Just two years ago, Roche’s Tecentriq was heralded as the first PD-1/L1 treatment to win an approval in triple-negative breast cancer. However, the approval was conditional on a postmarketing study on Tecentriq and Celgene’s Abraxane combo that later failed.
Now, Roche is pulling the plug.
The Swiss pharma Friday announced that it has voluntarily withdrawn its accelerated approval for Tecentriq in combination with Abraxane (nab-paclitaxel) for patients with PD-L1-positive metastatic triple-negative breast cancer (mTNBC).
The company said the decision doesn’t affect Tecentriq’s other indications in the U.S. or abroad, including for mTNBC. It marks Tecentriq’s second market withdrawal this year after Roche pulled the therapy from bladder cancer patients in March.
Tecentriq was first granted an accelerated FDA nod in March 2019 in breast cancer based on late-stage trial results from its IMpassion130 study. In the trial, the combo cut the rate of progression or death by 40% over Abraxane alone in PD-L1-positive patients. That fell to 13% once PD-L1-negative patients were counted.
But Tecentriq’s approval for late-stage breast cancer patients was dependent on a follow-up trial, known as IMpassion131. In that study, combining Tecentriq and paclitaxel did not stall the tumor progression in newly diagnosed PD-L1-positive patients. Even worse, patients taking paclitaxel alone did better than those who took the combo treatment.
The news comes months after a panel of FDA oncology experts voted 7-2 in April to keep Roche’s immuno-oncology medicine in play for breast cancer patients while further studies continued.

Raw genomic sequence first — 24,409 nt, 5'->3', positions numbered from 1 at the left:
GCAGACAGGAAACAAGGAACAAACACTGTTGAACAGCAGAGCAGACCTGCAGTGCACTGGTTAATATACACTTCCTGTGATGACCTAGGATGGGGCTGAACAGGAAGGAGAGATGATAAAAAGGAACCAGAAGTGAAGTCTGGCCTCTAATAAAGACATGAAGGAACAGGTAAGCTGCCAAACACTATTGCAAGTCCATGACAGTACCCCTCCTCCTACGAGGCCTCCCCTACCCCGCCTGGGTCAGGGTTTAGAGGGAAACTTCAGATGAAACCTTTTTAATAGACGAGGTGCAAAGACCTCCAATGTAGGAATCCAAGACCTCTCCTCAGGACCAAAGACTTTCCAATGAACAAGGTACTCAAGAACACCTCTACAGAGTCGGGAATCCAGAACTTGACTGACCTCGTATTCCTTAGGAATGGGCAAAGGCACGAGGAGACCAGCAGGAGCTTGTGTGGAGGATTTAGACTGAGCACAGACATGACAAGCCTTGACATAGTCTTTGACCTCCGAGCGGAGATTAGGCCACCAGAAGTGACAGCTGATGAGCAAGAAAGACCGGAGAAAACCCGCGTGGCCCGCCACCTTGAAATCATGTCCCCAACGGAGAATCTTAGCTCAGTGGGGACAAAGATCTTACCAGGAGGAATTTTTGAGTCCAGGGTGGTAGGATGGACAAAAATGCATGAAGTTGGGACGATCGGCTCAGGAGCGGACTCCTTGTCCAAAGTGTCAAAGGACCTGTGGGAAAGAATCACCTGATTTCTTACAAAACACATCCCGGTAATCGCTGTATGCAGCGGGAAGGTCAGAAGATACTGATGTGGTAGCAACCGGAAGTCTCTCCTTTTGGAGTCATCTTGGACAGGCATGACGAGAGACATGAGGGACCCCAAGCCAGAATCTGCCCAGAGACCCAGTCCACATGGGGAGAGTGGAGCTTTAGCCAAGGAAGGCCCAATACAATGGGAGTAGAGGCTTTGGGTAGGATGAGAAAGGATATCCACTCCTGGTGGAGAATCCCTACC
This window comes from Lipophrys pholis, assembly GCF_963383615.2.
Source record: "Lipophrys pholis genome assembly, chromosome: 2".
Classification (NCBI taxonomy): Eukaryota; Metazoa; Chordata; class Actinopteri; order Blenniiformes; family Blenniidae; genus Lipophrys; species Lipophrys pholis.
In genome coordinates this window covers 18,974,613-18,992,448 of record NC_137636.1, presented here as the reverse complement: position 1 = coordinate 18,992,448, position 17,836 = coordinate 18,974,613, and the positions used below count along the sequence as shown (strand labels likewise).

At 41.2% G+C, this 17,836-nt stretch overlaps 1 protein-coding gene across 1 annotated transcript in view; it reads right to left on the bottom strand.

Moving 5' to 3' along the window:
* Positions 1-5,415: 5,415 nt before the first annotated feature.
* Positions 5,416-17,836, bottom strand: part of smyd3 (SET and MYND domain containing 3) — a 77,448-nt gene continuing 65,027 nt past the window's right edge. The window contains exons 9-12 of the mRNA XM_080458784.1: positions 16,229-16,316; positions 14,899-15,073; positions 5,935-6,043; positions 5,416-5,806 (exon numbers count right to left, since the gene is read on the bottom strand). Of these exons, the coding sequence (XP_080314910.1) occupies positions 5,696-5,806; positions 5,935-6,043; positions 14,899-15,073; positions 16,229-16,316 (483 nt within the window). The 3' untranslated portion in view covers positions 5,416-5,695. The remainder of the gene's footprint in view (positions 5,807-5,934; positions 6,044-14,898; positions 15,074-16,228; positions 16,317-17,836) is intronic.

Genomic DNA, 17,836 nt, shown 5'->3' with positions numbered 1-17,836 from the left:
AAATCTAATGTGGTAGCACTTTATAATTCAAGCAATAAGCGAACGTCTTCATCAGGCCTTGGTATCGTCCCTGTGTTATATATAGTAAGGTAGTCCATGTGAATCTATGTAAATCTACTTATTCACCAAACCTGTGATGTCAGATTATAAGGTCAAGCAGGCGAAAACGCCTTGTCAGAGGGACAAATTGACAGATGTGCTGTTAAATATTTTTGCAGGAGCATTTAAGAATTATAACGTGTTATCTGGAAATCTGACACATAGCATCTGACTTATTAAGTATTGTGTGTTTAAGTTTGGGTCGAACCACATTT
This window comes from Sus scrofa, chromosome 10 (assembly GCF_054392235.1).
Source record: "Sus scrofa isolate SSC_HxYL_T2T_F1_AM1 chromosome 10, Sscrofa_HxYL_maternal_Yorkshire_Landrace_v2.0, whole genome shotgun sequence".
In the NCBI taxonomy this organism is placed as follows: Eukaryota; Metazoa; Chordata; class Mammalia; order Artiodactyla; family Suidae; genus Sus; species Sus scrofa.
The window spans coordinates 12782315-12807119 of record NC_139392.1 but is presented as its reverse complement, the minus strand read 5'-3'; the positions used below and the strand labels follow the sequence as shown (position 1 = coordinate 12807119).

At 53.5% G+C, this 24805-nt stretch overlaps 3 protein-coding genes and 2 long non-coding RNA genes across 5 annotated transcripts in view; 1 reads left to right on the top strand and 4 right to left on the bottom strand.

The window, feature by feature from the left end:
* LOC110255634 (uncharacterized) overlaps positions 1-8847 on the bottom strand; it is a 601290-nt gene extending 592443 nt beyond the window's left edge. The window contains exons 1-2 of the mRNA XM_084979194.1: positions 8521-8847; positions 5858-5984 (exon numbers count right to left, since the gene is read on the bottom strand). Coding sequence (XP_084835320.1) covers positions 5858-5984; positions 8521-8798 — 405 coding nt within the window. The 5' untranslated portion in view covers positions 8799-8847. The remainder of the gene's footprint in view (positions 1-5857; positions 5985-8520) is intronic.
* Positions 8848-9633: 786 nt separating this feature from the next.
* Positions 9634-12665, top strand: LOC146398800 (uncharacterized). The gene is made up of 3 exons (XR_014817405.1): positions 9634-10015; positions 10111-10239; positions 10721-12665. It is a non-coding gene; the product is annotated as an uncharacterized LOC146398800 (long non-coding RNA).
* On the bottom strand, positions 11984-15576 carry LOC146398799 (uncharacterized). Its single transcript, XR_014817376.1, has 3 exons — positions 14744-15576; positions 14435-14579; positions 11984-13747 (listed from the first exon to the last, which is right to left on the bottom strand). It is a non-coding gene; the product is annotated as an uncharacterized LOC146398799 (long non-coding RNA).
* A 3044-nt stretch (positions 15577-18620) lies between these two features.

It also marks the third accelerated approval that’s been canned after the FDA’s three-day review of immuno-oncology drugs in April, behind Merck’s Keytruda in third-line stomach cancer and Bristol Myers Squibb’s Opdivo in second-line liver cancer.
The decision didn’t come without stinging concerns from FDA leadership, however. Laleh Amiri-Kordestani, M.D., director of the FDA's division of oncology, said during the meeting that the "possible detriment in overall survival in the trial is very concerning.”
In its statement Friday, Roche said it had “been working diligently” with the agency to find another post-approval pathway for its Tecentriq combo. Ultimately, the FDA felt it wasn’t necessary to maintain the accelerated approval given recent changes to the treatment landscape, Roche said.
Roche executives earlier this year sought to downplay concerns among analysts that the combo didn't work, saying they would do their best to prove its worth in mTNBC as well as in bladder cancer.
Still, Roche’s top brass pointed out that those cancer areas aren’t Tecentriq’s most significant indications. Almost 90% of Tecentriq patients use it for lung cancer and hepatocellular carcinoma.
The setback comes at a difficult time for Roche’s oncology business, which has faced eroding sales from biosimilar competition for Avastin, Herceptin and Rituxan. Combined revenue for those drugs fell 39% in 2021, according to the company’s half-year report (PDF).
Meanwhile, Tecentriq sales grew by 29% to 1.6 billion Swiss francs ($1.76 billion), mostly due to higher demand in Japan and the U.S., Roche said.